The British have a way with one-liners. Lamb's favorite comeback comes from 18th-century politician John Wilkes. After a rival yelled that Wilkes either would die on the gallows or of venereal disease, Wilkes replied, "That sir, depends on whether I embrace your principles or your mistress."

Friday, October 3, 2008

bentsen-quayle 20 years later

BLOG: The Bentsen-Quayle debate 20 years later

Channel 5 News -- Charleston, SC

Oct 2, 2008 05:01 PM EDT
Twenty years ago, Republican presidential candidate George H.W. Bush selected little-known Indiana Senator Dan Quayle as his running mate. The youthful Quayle tried to dismiss concerns about his inexperience by saying that he had as much experience as John F. Kennedy did when JFK ran for president in 1960.
Quayle's advisers cautioned him against using the JFK comparison during his nationally televised debate with Democratic vice presidential candidate Lloyd Bentsen on Oct. 5, 1988. Quayle ignored the advice.
When it was Bentsen's turn to respond, he turned to Quayle and calmly said, "Senator, I served with Jack Kennedy. I knew Jack Kennedy. Jack Kennedy was a friend of mind. Senator, you're no Jack Kennedy."
Bush and Quayle won the election. But Bentsen's putdown will forever be etched in American politics. The Bentsen-Quayle exchange serves as a cautionary tale, particularly for vice presidential candidates Sarah Palin and Joe Biden, as they prepare for their debate on Thursday.
With so much at stake, neither Palin not Biden want to be on the Quayle end of a putdown. Being a running mate means never having to say you're sorry.
According to popular belief, vice presidential candidates don't win debates, they only lose them. But this simply isn't true. As Bentsen demonstrated, the ability to deliver a sharp riposte can be a potent political weapon.
During a 1992 debate between Quayle and Al Gore, the Democratic vice presidential candidate, it was suggested that President Bush, while serving as vice president during the Reagan administration, had played a considerable role in ending the Cold War.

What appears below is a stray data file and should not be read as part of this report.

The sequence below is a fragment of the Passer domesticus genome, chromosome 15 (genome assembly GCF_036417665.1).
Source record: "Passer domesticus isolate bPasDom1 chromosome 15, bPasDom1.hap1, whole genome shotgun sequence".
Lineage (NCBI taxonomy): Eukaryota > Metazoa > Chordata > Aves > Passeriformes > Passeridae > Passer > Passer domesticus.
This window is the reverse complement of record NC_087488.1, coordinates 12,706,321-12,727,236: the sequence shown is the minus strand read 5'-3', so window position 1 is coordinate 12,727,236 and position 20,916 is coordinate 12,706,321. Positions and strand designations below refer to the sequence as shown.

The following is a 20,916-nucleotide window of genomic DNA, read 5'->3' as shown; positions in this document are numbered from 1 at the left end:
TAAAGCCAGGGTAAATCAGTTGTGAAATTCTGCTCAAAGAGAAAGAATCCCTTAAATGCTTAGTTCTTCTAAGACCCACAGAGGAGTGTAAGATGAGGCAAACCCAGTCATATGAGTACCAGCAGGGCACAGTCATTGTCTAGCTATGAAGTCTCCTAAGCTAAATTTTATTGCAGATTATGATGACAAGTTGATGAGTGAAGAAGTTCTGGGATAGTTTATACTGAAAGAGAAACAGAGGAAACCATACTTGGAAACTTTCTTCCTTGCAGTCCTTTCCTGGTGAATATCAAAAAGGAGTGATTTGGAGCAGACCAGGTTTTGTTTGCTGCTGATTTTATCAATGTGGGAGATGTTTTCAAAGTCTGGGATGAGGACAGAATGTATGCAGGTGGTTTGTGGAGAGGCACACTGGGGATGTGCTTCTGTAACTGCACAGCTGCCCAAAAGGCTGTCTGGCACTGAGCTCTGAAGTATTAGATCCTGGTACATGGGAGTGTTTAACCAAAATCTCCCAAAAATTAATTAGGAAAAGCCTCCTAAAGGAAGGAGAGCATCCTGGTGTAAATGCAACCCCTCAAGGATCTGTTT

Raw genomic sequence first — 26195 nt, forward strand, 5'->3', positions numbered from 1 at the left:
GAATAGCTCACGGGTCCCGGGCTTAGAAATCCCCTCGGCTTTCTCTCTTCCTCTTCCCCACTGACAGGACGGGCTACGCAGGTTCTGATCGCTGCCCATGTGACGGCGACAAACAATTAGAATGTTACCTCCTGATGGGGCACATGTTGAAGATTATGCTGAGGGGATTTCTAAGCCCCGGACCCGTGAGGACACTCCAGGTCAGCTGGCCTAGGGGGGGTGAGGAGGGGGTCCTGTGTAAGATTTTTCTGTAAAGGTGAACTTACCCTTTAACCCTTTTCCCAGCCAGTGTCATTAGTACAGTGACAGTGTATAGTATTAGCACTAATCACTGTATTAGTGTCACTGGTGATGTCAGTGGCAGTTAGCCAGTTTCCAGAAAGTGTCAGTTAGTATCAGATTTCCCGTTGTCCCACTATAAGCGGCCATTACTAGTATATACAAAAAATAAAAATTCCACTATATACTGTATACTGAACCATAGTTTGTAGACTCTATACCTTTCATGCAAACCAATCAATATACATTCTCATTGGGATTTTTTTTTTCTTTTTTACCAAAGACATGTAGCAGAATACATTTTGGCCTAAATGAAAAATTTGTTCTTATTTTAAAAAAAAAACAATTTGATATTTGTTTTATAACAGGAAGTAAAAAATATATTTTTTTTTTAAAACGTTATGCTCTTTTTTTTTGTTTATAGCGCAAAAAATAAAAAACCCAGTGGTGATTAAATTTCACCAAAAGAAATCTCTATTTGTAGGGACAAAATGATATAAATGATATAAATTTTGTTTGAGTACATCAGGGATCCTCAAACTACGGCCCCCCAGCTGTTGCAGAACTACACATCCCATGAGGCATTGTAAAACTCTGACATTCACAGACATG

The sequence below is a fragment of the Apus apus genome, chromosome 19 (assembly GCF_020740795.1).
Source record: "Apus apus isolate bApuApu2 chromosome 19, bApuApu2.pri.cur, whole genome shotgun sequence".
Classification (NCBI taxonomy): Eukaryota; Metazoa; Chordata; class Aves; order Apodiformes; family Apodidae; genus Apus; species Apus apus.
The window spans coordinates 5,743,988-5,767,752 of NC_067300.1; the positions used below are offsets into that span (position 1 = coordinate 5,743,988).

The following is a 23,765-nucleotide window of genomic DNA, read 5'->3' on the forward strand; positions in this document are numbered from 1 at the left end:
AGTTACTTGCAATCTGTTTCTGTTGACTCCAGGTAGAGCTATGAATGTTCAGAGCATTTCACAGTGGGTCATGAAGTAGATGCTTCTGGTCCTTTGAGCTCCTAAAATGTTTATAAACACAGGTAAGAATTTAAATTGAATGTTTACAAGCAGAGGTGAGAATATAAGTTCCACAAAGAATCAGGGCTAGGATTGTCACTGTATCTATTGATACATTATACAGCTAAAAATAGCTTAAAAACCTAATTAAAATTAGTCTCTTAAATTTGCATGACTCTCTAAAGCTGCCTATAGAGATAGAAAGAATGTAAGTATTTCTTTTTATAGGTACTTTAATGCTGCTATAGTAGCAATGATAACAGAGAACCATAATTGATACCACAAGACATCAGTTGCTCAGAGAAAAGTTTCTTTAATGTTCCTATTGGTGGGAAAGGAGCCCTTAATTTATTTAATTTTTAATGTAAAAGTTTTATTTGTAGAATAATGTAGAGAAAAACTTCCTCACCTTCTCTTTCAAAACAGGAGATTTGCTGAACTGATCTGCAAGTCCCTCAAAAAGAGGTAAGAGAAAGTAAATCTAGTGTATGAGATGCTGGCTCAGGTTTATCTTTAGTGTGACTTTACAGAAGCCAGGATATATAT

"George Bush taking credit for the Berlin Wall coming down is like a rooster taking credit for the sunshine," Gore responded.
When Republican vice presidential candidate Dick Cheney debated Joe Lieberman, Gore's running mate, in 2000, Lieberman responded to the high salary that Cheney had made as an executive for Haliburton by suggesting that he, too, had considered giving up public office for the private sector.
"I'll try to help you do that," Cheney responded.
Cheney's remark revealed that Cheney indeed had a sense of humor - something that had thus far been rumored but had never before been witnessed.
If either Palin or Biden wants to have to have the last laugh on Election Day, they don't want to end up a punch line in their debate on Thursday. Nor can they afford having voters asking the same questions independent candidate Ross Perot's running mate Admiral Robert Stockdale asked the American people during the 1992 vice presidential debate. "Who am I?" Stockdale said. "Why am I here?"
Chris Lamb, associate professor of Communication at the College of Charleston in Charleston, SC. Chris Lamb is the author of I'll Be Sober in the Morning: Great Political Comebacks, Putdowns, and Ripostes